What links the Van Eycks to the Gothic stylistically is the sense of emotional distance between the figure and the observer in their work. The whole Gothic movement has this same sense of emotional distance as the the iconographic styles that preceded them. Although sometimes we do observe some emotion in the figures, these emotions do not engage us directly; we are still in some way detached, observing from a distance. In capturing the dynamic of the observer’s interaction with the image, the beauty of the painting draws us in and we want to engage, but we cannot because that distance is inherent within the composition and style. It is there even if we have our noses pressed against the panel. Our desire to be part of what we see then takes our attention beyond the painting to the reality that it portrays, which in the Ghent altarpiece is nothing less than heaven itself. The Van Eycks’ painting first pulls us in and then it sends us up to heaven. This dynamic, paralleling the action of prayer, is built into the style of the painting and is part of what makes the fruit of the artist’s skills stylistically appropriate for the liturgy.
In his commentary Hadjadj refers to this Gothic connection but also compares this 15 th century work to that of 20th century artists such as Barnett Newman, Wassily Kandinsky and Mark Rothko. Such comparisons are unconvincing—there is little or no correspondence in the working methods, style, content or worldview between these artists and the Van Eycks.
Every artist needs to know that truth is communicated through style as much as it is through content. Therefore, any representation of man must indicate both the visible and the invisible aspects of man— his body and his soul. Furthermore, a Christian artist must paint man so that he is recognizably human—the image must look like a person. At the same time the artist must indicate invisible truths (the soul, holiness, heaven, etc.) by deviating from a strict adherence to physical appearances. Through such a controlled partial abstraction of the concrete, the artist reveals a fuller truth about the human person. How an artist executes this abstraction allows us to recognize an artist’s characteristic style.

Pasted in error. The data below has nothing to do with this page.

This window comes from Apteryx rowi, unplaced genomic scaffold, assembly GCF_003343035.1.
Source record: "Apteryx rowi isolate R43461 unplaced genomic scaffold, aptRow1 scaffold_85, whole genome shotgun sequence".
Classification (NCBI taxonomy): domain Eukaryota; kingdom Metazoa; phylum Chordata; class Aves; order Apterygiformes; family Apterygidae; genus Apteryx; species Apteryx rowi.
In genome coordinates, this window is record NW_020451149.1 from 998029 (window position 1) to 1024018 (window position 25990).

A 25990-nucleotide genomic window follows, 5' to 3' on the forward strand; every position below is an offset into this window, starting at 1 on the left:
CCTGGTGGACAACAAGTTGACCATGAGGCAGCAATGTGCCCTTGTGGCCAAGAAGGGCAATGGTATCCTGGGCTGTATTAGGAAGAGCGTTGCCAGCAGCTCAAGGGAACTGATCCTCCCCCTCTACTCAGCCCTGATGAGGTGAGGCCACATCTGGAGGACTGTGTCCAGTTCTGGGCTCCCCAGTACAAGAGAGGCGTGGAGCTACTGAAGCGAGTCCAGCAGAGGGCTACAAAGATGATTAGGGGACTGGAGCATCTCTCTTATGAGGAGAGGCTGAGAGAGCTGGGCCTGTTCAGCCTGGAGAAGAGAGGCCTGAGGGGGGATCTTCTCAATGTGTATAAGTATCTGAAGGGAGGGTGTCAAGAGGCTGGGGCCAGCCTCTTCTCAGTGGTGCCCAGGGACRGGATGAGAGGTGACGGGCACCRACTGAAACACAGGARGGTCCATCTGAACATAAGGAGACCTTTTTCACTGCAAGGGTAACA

The process of such a style can be executed with greater and lesser degrees of success. Pope Benedict XVI describes the three authentic liturgical traditions—iconographic, Gothic and Baroque— as communicating this balance of physical naturalism and spiritual abstraction well. Good Christian art is always a controlled balance between the representation of the physical appearances, and partial abstraction by which, symbolically, the soul is revealed. (Any artists or lovers of art who are interested in knowing more about this process and how Christian artists have done accomplished it in the past should read my book, The Way of Beauty.)
This artistic process is done badly by swinging too far in one direction or another. Either the artist renders an excessive naturalism on the one hand—too much body, so to speak, and not enough soul—or on the other hand the artist neglects appearances, leading to a grave inhuman abstraction—that is, a distortion of nature, human or otherwise.